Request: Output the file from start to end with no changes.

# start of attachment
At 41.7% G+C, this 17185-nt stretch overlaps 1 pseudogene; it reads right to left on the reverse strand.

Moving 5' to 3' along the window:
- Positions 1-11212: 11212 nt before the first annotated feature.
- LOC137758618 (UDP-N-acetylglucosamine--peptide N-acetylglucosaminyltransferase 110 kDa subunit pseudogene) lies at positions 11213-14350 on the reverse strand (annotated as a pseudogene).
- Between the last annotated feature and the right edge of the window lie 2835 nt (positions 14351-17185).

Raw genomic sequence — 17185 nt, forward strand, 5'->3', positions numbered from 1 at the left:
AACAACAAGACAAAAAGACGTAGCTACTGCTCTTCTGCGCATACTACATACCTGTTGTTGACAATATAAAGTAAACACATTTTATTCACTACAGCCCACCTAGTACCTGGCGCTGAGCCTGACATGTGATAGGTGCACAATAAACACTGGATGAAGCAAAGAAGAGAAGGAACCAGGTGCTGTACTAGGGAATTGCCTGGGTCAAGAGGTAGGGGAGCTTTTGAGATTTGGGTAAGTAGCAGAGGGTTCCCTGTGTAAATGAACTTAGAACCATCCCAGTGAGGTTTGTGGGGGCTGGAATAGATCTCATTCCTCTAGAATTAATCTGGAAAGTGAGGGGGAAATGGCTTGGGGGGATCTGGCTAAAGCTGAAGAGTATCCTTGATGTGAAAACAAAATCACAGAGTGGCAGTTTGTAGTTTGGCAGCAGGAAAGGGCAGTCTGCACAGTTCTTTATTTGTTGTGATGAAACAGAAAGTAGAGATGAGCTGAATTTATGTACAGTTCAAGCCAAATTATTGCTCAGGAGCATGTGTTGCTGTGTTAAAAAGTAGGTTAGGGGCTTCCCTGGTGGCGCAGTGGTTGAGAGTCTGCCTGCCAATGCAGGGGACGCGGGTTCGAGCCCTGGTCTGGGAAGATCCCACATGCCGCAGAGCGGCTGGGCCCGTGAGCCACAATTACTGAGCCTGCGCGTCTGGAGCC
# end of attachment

At 41.7% G+C, this 17185-nt stretch overlaps 1 pseudogene; it reads right to left on the reverse strand.

Moving 5' to 3' along the window:
- Positions 1-11212: 11212 nt before the first annotated feature.
- LOC137758618 (UDP-N-acetylglucosamine--peptide N-acetylglucosaminyltransferase 110 kDa subunit pseudogene) lies at positions 11213-14350 on the reverse strand (annotated as a pseudogene).
- Between the last annotated feature and the right edge of the window lie 2835 nt (positions 14351-17185).

Raw genomic sequence — 17185 nt, forward strand, 5'->3', positions numbered from 1 at the left:
AACAACAAGACAAAAAGACGTAGCTACTGCTCTTCTGCGCATACTACATACCTGTTGTTGACAATATAAAGTAAACACATTTTATTCACTACAGCCCACCTAGTACCTGGCGCTGAGCCTGACATGTGATAGGTGCACAATAAACACTGGATGAAGCAAAGAAGAGAAGGAACCAGGTGCTGTACTAGGGAATTGCCTGGGTCAAGAGGTAGGGGAGCTTTTGAGATTTGGGTAAGTAGCAGAGGGTTCCCTGTGTAAATGAACTTAGAACCATCCCAGTGAGGTTTGTGGGGGCTGGAATAGATCTCATTCCTCTAGAATTAATCTGGAAAGTGAGGGGGAAATGGCTTGGGGGGATCTGGCTAAAGCTGAAGAGTATCCTTGATGTGAAAACAAAATCACAGAGTGGCAGTTTGTAGTTTGGCAGCAGGAAAGGGCAGTCTGCACAGTTCTTTATTTGTTGTGATGAAACAGAAAGTAGAGATGAGCTGAATTTATGTACAGTTCAAGCCAAATTATTGCTCAGGAGCATGTGTTGCTGTGTTAAAAAGTAGGTTAGGGGCTTCCCTGGTGGCGCAGTGGTTGAGAGTCTGCCTGCCAATGCAGGGGACGCGGGTTCGAGCCCTGGTCTGGGAAGATCCCACATGCCGCAGAGCGGCTGGGCCCGTGAGCCACAATTACTGAGCCTGCGCGTCTGGAGCC